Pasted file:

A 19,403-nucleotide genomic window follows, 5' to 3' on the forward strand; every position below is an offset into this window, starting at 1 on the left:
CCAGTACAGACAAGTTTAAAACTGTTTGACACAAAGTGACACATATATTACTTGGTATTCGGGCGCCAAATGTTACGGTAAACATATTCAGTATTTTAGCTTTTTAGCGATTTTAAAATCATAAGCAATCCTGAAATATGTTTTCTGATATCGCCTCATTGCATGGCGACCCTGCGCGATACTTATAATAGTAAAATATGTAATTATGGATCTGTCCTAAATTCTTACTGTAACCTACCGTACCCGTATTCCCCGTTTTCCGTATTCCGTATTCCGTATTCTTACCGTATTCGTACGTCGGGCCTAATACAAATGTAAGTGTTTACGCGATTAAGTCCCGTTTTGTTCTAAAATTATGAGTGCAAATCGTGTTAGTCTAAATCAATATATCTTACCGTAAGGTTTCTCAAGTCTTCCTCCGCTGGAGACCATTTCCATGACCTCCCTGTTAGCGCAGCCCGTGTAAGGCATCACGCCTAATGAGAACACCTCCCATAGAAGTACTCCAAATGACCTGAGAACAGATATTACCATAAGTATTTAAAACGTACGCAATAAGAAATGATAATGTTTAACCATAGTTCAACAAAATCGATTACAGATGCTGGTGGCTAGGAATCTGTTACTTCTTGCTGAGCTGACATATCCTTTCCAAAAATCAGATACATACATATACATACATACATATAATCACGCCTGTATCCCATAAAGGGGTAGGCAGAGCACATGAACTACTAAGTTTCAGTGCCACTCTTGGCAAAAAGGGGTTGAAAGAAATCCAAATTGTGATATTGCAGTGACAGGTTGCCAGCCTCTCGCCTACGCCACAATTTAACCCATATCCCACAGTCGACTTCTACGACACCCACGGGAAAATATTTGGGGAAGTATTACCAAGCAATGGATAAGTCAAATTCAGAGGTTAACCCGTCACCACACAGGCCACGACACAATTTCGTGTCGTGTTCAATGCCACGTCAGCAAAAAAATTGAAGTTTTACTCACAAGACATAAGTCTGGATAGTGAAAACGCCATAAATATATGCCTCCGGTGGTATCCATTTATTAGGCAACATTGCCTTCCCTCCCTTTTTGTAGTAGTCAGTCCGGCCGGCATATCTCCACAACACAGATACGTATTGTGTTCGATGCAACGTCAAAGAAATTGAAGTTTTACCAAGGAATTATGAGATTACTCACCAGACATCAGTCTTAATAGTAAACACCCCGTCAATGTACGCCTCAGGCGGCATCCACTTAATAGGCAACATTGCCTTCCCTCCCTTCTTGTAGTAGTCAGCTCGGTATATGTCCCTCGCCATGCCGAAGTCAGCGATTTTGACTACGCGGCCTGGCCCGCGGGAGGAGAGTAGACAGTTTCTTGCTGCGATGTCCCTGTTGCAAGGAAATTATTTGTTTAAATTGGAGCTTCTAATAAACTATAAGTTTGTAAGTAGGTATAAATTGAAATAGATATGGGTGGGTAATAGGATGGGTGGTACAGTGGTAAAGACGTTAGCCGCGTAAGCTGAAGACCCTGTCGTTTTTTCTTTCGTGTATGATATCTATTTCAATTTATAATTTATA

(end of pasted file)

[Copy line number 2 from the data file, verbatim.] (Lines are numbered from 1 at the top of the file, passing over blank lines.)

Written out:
CCAGTACAGACAAGTTTAAAACTGTTTGACACAAAGTGACACATATATTACTTGGTATTCGGGCGCCAAATGTTACGGTAAACATATTCAGTATTTTAGCTTTTTAGCGATTTTAAAATCATAAGCAATCCTGAAATATGTTTTCTGATATCGCCTCATTGCATGGCGACCCTGCGCGATACTTATAATAGTAAAATATGTAATTATGGATCTGTCCTAAATTCTTACTGTAACCTACCGTACCCGTATTCCCCGTTTTCCGTATTCCGTATTCCGTATTCTTACCGTATTCGTACGTCGGGCCTAATACAAATGTAAGTGTTTACGCGATTAAGTCCCGTTTTGTTCTAAAATTATGAGTGCAAATCGTGTTAGTCTAAATCAATATATCTTACCGTAAGGTTTCTCAAGTCTTCCTCCGCTGGAGACCATTTCCATGACCTCCCTGTTAGCGCAGCCCGTGTAAGGCATCACGCCTAATGAGAACACCTCCCATAGAAGTACTCCAAATGACCTGAGAACAGATATTACCATAAGTATTTAAAACGTACGCAATAAGAAATGATAATGTTTAACCATAGTTCAACAAAATCGATTACAGATGCTGGTGGCTAGGAATCTGTTACTTCTTGCTGAGCTGACATATCCTTTCCAAAAATCAGATACATACATATACATACATACATATAATCACGCCTGTATCCCATAAAGGGGTAGGCAGAGCACATGAACTACTAAGTTTCAGTGCCACTCTTGGCAAAAAGGGGTTGAAAGAAATCCAAATTGTGATATTGCAGTGACAGGTTGCCAGCCTCTCGCCTACGCCACAATTTAACCCATATCCCACAGTCGACTTCTACGACACCCACGGGAAAATATTTGGGGAAGTATTACCAAGCAATGGATAAGTCAAATTCAGAGGTTAACCCGTCACCACACAGGCCACGACACAATTTCGTGTCGTGTTCAATGCCACGTCAGCAAAAAAATTGAAGTTTTACTCACAAGACATAAGTCTGGATAGTGAAAACGCCATAAATATATGCCTCCGGTGGTATCCATTTATTAGGCAACATTGCCTTCCCTCCCTTTTTGTAGTAGTCAGTCCGGCCGGCATATCTCCACAACACAGATACGTATTGTGTTCGATGCAACGTCAAAGAAATTGAAGTTTTACCAAGGAATTATGAGATTACTCACCAGACATCAGTCTTAATAGTAAACACCCCGTCAATGTACGCCTCAGGCGGCATCCACTTAATAGGCAACATTGCCTTCCCTCCCTTCTTGTAGTAGTCAGCTCGGTATATGTCCCTCGCCATGCCGAAGTCAGCGATTTTGACTACGCGGCCTGGCCCGCGGGAGGAGAGTAGACAGTTTCTTGCTGCGATGTCCCTGTTGCAAGGAAATTATTTGTTTAAATTGGAGCTTCTAATAAACTATAAGTTTGTAAGTAGGTATAAATTGAAATAGATATGGGTGGGTAATAGGATGGGTGGTACAGTGGTAAAGACGTTAGCCGCGTAAGCTGAAGACCCTGTCGTTTTTTCTTTCGTGTATGATATCTATTTCAATTTATAATTTATA